Discussions that mention elocon

Children's Health board

Hello! I can very well relate to the agony of watching a child suffer with excema. I have a daughter who is now four years old. She has had severe excema since she was three days old. Her skin would become so bad that it would break open and bleed even before she was old enough to scratch. She was diagnosed with a milk allergy at 6 mos. old and as switched to Prosobee formula. Her skin was clear in two days. She still suffers from many different and ever changing food allergies. Some cause suddle symptoms and some like peanuts and fish/shellfish she has to carry an "Epi-pen" for. So I know what it is to battle tough, re-occuring excema.

I read that you have had allergy testing done. I am quite familiar with the whole process. They are very useful and quite sensitive, however, they do have their faults. For example, my daughter is highly allergic to grass/skin contact and presently has excema pretty bad on her face and arms because she comes in contact with it at school. However, she has never tested positive for it in allergy testing. Also, we used to feed her fish all the time and have never had a problem with it, however, when she had fish tested in a scratch test on her back, the spot well so badly that it covered another test spot rendering the other sample unreadable. Just something to think about when ruling out food allergies. Just use your senses...if she reacts badly to something whether she tests positive or not, remove it from her diet/enviornment. Also keep in mind that food allergies can change. My daughter has had 4 foods removed from her list of allergies and 3 added over the past 2 years. Although it can be difficult especially as they get older and more independant, you just have to watch and be aware of their every move.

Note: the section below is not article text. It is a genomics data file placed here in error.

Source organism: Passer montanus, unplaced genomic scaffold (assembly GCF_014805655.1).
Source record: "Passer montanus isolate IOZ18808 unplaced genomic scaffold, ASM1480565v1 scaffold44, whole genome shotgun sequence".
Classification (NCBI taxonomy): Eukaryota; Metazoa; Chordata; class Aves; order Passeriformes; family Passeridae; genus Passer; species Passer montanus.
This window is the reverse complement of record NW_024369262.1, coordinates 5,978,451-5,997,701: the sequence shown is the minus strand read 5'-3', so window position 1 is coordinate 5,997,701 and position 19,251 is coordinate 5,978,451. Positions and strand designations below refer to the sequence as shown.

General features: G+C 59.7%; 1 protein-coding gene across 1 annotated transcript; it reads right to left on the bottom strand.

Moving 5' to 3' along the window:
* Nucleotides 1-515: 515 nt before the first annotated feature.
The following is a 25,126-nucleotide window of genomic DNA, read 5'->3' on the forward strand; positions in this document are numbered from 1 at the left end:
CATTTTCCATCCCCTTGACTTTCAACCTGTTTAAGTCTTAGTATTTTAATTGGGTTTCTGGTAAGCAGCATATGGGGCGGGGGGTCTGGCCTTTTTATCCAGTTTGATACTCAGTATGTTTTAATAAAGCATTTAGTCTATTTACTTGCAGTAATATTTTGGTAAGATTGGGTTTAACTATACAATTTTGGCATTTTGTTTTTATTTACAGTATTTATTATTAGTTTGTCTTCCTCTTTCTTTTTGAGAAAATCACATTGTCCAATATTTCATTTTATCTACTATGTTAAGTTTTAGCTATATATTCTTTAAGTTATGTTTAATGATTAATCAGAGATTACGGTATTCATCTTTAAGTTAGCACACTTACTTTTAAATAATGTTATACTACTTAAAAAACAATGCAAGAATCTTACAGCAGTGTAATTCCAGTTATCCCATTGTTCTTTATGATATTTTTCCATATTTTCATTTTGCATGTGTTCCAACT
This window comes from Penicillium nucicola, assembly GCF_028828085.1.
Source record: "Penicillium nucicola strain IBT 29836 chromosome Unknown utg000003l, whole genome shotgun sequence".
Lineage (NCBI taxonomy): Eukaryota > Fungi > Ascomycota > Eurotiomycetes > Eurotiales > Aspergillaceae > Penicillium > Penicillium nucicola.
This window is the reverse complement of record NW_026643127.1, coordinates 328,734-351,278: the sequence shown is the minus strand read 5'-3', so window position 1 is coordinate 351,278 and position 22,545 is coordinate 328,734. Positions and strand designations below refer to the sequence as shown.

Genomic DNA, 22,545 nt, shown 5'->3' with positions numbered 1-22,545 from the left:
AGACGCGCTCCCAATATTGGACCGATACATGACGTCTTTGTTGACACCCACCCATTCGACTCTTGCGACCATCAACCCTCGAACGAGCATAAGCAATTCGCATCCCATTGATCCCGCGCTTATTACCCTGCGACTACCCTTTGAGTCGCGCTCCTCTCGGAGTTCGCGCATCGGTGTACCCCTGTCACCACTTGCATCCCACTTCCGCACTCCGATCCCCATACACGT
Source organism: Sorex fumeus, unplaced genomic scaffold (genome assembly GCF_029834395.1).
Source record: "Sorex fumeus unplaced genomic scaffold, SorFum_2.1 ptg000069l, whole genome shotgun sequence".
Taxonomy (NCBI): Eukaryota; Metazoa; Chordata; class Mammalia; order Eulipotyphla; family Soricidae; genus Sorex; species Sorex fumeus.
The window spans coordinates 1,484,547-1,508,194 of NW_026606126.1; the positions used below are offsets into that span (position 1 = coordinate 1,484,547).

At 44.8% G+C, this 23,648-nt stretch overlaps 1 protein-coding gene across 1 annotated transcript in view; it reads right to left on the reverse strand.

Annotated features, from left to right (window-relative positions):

As for treatment, I've heard the pro's and con's of it all. My advice is just do what works best for you, and it may change from time to time as well. We are currently using a combination of Hydrocortizone Plus, Dye-free Benedryl (she's allergic to red dye), and Elocon Cream 1% (mometasone furoate cream). The Rx cream IS a cortiosteroid and we only use it sparingly on severe trouble areas (never on the face!). It seems to help to alleviate the serious itching and scaling within an hour or so, but the ONLY WAY to elliminate the rash it to find out what caused it and remove that from her. This will likely be a lifelong battle, you just have to learn what to watch for and educate your child!! They are much, much smarter than we give them credit for and will understand when you expalin what the rash is and what makes it appear/worse. They will do their part to avoid the misery even if it means giving up something they love. My daughter has made those decisions on her own many times and hasn't looked back. Just hang in there and teach them avoidance!